Table of Contents
ISRN Anesthesiology
Volume 2012 (2012), Article ID 237949, 5 pages
Research Article

Evaluation of Airway Scope at Improving the Success Rate of the First Intubation Attempt by Nonexpert Physicians: A Randomized Crossover Manikin Study

1Department of Anesthesiology, Sakai Hospital, Faculty of Medicine, Kinki University, Sakai, Japan
2Division of Cardiology, National Cardiovascular Center, Suita, Japan
3Department of Biostatistics, Kyoto University School of Public Health, Kyoto, Japan
4Division of Cardiology, Shizuoka General Hospital, Shizuoka, Japan

Received 26 September 2012; Accepted 11 October 2012

Academic Editors: S. Baris and E. A. Ochroch

Copyright © 2012 Haruyuki Yuasa et al. This is an open access article distributed under the Creative Commons Attribution License, which permits unrestricted use, distribution, and reproduction in any medium, provided the original work is properly cited.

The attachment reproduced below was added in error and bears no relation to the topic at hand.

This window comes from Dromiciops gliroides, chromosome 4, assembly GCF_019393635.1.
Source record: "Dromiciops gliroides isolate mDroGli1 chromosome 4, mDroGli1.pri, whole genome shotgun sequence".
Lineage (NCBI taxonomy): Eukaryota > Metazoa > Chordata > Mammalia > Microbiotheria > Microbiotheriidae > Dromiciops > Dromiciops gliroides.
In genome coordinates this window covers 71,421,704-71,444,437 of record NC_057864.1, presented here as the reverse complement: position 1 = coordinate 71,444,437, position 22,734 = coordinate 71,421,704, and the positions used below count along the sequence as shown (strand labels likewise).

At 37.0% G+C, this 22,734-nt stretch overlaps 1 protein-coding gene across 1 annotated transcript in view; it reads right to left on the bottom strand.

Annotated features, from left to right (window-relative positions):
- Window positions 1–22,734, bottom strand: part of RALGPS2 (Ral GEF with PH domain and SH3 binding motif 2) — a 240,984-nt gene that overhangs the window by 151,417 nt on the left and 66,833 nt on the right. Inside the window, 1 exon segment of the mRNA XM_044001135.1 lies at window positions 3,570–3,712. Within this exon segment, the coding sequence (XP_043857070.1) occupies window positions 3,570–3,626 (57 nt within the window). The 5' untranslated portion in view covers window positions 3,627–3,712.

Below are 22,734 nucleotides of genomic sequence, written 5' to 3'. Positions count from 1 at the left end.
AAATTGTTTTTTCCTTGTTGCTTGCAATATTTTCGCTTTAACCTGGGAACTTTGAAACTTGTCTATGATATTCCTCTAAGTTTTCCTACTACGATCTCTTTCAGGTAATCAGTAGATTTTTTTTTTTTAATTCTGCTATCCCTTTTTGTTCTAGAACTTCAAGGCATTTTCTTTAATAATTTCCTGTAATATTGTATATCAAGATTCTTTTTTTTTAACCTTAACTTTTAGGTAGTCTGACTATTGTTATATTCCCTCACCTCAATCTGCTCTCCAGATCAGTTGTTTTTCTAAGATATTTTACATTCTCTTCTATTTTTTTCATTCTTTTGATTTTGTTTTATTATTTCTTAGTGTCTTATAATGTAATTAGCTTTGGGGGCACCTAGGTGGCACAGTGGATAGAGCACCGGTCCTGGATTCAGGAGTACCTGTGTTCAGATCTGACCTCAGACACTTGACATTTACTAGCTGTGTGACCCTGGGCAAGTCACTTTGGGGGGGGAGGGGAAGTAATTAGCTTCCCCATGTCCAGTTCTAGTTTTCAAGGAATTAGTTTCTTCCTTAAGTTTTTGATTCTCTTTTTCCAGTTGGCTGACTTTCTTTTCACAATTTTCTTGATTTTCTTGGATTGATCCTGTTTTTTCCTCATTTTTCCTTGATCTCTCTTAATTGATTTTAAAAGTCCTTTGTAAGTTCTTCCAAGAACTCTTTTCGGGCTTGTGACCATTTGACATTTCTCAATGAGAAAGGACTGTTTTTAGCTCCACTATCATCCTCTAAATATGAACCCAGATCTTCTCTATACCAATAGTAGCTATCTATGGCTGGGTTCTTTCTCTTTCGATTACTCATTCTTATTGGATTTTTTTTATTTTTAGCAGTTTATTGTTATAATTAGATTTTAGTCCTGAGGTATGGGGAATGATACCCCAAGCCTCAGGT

Purpose. The aim of the study was to assess the performance of Airway Scope (AWS) on the first attempt at intubation in manikins by nonexpert physicians. Methods. A randomized crossover trial involving seven scenarios. Participants: residents of a cardiovascular hospital. In group A, the AWS procedure was performed first followed by Machintouch Laryngoscopy (ML), while in group B the ML procedure was performed first and then the AWS. The primary outcome assessed was the success of first intubation attempt in a normal scenario. The secondary outcome assessments were success in six other scenarios, and also elapsed time and dental trauma caused in all scenarios. Results. There were 34 participants. All AWS-assisted intubations were successfully completed, but one ML-assisted intubation failed in the normal scenario ( ). The outcomes achieved by the AWS in scenarios involving cervical immobilization ( ), tongue edema ( ), pharyngeal obstruction ( ), and jaw trismus ( ) were superior to those obtained with the ML. Conclusions. Use of AWS-assisted intubation in manikin scenarios results in a significantly high intubation success rate on the first attempt by nonexpert physicians. These findings suggest this new device will be useful for nonexpert physicians in emergency situations.